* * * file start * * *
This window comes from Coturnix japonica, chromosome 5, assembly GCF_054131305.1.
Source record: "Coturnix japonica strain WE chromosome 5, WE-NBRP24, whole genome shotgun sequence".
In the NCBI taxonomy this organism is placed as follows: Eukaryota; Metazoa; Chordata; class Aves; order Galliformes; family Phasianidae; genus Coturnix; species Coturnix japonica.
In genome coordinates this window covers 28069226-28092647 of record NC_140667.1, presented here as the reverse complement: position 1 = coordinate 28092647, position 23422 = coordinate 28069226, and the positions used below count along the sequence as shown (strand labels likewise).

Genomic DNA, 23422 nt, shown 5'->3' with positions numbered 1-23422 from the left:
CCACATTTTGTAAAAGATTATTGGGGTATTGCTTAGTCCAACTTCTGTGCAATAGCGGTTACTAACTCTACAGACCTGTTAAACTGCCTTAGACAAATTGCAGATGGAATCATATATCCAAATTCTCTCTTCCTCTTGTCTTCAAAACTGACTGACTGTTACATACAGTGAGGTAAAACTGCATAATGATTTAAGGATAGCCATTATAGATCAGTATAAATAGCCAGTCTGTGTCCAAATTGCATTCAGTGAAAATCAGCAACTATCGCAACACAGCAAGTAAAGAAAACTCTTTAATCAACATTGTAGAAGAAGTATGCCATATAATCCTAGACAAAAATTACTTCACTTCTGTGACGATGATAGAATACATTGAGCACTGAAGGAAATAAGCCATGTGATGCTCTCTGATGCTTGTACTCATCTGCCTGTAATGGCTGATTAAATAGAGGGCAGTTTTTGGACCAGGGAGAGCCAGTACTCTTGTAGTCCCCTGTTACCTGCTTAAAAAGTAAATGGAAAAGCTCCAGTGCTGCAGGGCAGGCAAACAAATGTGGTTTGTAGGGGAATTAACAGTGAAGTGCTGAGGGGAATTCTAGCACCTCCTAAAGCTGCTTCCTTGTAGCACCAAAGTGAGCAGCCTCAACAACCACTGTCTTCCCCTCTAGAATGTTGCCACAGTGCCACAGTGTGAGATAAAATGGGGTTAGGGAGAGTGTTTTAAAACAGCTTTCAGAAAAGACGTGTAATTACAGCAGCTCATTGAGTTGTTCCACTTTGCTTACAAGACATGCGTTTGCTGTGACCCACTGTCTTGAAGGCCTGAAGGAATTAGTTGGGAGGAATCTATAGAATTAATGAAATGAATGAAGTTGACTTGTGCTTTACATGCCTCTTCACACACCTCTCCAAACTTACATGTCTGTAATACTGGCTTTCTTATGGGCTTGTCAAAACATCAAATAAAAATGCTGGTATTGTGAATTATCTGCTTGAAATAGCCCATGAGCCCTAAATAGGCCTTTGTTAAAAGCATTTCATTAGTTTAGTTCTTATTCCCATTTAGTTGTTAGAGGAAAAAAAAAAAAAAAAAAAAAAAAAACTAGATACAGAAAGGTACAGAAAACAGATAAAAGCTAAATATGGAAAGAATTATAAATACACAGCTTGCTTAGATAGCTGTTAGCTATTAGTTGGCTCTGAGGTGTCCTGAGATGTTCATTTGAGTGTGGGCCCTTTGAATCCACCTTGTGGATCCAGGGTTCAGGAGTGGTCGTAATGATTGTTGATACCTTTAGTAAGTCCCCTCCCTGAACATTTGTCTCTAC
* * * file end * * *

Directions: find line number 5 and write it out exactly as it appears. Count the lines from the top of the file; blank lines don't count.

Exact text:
Genomic DNA, 23422 nt, shown 5'->3' with positions numbered 1-23422 from the left: